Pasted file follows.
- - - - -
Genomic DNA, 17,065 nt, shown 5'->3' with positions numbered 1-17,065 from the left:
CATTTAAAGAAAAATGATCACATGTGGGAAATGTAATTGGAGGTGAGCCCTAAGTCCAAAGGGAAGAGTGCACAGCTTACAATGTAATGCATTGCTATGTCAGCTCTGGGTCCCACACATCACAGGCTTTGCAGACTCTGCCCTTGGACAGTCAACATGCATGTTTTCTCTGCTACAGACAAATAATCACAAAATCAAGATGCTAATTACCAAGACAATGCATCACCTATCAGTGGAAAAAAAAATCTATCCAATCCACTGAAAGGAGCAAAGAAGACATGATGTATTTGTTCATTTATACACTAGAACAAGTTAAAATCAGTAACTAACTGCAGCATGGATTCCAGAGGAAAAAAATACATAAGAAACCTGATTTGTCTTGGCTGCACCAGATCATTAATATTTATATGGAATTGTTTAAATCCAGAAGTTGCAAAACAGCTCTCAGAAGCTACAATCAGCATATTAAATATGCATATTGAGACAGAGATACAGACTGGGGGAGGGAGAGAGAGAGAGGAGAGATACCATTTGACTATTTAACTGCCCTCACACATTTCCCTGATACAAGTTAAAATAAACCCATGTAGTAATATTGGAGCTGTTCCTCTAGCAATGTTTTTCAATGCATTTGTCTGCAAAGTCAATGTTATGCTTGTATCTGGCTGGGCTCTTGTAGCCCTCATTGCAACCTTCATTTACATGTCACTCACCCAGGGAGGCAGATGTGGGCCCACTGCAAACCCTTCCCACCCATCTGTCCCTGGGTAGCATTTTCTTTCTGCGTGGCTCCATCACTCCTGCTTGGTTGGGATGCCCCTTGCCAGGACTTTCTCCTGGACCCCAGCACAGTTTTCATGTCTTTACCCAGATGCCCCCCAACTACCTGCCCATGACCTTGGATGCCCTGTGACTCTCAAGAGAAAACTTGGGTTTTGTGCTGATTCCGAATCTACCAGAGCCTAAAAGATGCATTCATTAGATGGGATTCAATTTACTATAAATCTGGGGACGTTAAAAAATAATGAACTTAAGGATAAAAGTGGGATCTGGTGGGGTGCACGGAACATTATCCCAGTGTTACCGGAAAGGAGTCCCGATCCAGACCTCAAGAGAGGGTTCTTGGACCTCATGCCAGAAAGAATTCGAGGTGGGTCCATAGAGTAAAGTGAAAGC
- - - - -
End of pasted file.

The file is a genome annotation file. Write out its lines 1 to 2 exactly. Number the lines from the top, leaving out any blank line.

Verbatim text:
Genomic DNA, 17,065 nt, shown 5'->3' with positions numbered 1-17,065 from the left:
CATTTAAAGAAAAATGATCACATGTGGGAAATGTAATTGGAGGTGAGCCCTAAGTCCAAAGGGAAGAGTGCACAGCTTACAATGTAATGCATTGCTATGTCAGCTCTGGGTCCCACACATCACAGGCTTTGCAGACTCTGCCCTTGGACAGTCAACATGCATGTTTTCTCTGCTACAGACAAATAATCACAAAATCAAGATGCTAATTACCAAGACAATGCATCACCTATCAGTGGAAAAAAAAATCTATCCAATCCACTGAAAGGAGCAAAGAAGACATGATGTATTTGTTCATTTATACACTAGAACAAGTTAAAATCAGTAACTAACTGCAGCATGGATTCCAGAGGAAAAAAATACATAAGAAACCTGATTTGTCTTGGCTGCACCAGATCATTAATATTTATATGGAATTGTTTAAATCCAGAAGTTGCAAAACAGCTCTCAGAAGCTACAATCAGCATATTAAATATGCATATTGAGACAGAGATACAGACTGGGGGAGGGAGAGAGAGAGAGGAGAGATACCATTTGACTATTTAACTGCCCTCACACATTTCCCTGATACAAGTTAAAATAAACCCATGTAGTAATATTGGAGCTGTTCCTCTAGCAATGTTTTTCAATGCATTTGTCTGCAAAGTCAATGTTATGCTTGTATCTGGCTGGGCTCTTGTAGCCCTCATTGCAACCTTCATTTACATGTCACTCACCCAGGGAGGCAGATGTGGGCCCACTGCAAACCCTTCCCACCCATCTGTCCCTGGGTAGCATTTTCTTTCTGCGTGGCTCCATCACTCCTGCTTGGTTGGGATGCCCCTTGCCAGGACTTTCTCCTGGACCCCAGCACAGTTTTCATGTCTTTACCCAGATGCCCCCCAACTACCTGCCCATGACCTTGGATGCCCTGTGACTCTCAAGAGAAAACTTGGGTTTTGTGCTGATTCCGAATCTACCAGAGCCTAAAAGATGCATTCATTAGATGGGATTCAATTTACTATAAATCTGGGGACGTTAAAAAATAATGAACTTAAGGATAAAAGTGGGATCTGGTGGGGTGCACGGAACATTATCCCAGTGTTACCGGAAAGGAGTCCCGATCCAGACCTCAAGAGAGGGTTCTTGGACCTCATGCCAGAAAGAATTCGAGGTGGGTCCATAGAGTAAAGTGAAAGC